Company: Royal Bank of Scotland (RBS)
Category: Basel III
Published: 01 April 2011
Back in 2009, in response to the financial crisis, the Basel Committee on Banking Supervision (BCBS) published two papers that set out major revisions and enhancements to the Basel II framework. These were followed in December 2009 by two consultation papers on capital and liquidity. In July 2010, following lobbying from the financial sector and a parallel impact study, high-level changes to the BCBS 2009 papers were agreed. In addition, the BCBS published a further consultative paper that laid out its proposal for a counter-cyclical capital buffer. These consultation papers were the foundation of what is now referred to as ‘Basel III’. In September 2010, the Group of Governors and Heads of Supervision – the oversight body for the BCBS – announced how the minimal capital requirements would be set and these were subsequently ratified by the Group of 20 in November 2010. In December 2010, the BCBS published finalised papers on both capital and liquidity, for implementation between 2013 and 2019.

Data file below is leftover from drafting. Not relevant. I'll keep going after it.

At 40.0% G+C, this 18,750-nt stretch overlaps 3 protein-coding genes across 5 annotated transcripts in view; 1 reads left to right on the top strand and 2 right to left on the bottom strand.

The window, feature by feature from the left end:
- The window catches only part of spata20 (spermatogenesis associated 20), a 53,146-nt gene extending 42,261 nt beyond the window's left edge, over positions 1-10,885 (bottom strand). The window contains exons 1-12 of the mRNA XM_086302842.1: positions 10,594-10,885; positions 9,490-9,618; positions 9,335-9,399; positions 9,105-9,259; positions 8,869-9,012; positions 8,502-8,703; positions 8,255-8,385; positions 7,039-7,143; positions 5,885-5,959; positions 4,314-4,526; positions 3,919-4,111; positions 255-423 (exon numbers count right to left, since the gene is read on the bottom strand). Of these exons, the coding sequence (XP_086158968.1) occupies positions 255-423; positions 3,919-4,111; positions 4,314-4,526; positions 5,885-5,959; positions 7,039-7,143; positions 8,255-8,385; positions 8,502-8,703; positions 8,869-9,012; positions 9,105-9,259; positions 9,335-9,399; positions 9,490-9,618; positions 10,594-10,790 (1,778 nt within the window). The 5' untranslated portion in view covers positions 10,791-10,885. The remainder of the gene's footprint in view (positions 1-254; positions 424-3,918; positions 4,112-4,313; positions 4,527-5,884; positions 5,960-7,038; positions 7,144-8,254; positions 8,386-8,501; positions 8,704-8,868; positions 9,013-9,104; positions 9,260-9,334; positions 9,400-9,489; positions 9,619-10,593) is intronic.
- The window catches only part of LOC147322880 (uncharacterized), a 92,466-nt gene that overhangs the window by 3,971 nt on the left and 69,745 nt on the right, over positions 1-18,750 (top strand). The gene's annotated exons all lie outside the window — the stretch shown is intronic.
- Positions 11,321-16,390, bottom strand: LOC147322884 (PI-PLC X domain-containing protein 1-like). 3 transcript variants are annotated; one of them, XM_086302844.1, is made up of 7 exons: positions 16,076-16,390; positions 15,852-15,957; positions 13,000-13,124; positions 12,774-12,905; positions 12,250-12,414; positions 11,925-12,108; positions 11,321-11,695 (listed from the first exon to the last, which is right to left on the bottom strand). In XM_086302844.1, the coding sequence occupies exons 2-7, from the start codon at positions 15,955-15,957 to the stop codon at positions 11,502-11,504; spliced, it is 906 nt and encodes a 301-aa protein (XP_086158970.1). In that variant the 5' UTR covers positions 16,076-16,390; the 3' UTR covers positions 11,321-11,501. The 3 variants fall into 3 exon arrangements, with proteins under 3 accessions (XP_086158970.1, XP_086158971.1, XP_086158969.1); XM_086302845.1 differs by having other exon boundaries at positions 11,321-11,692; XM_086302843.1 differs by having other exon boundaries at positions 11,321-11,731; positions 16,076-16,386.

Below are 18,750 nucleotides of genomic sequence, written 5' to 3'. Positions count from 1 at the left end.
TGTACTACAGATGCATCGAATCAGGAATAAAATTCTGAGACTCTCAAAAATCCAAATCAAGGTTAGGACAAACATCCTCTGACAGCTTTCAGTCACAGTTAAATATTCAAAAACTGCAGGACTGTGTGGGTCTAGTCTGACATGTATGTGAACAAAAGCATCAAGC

While the December 2009 proposals created major challenges and uncertainty about the impact of Basel III, the new papers and announcements provide much-needed clarification. In essence, they address and mitigate some of the most contentious issues that were raised in the 2009 documents. They provide more detail in areas that were previously flagged up for increased regulation, offering formal guidance on proposed standards and how to apply them in practice. Key areas include a modified definition of capital, the introduction of a leverage ratio and counter-cyclical capital buffer, and the implementation of a global liquidity requirement. While implementation dates vary according to the specific regulatory areas, consensus is that the deadlines are demanding. The drafting and phasing-in of IFRS 9 also continues to move forward and, in this article, we examine the latest developments and their impact.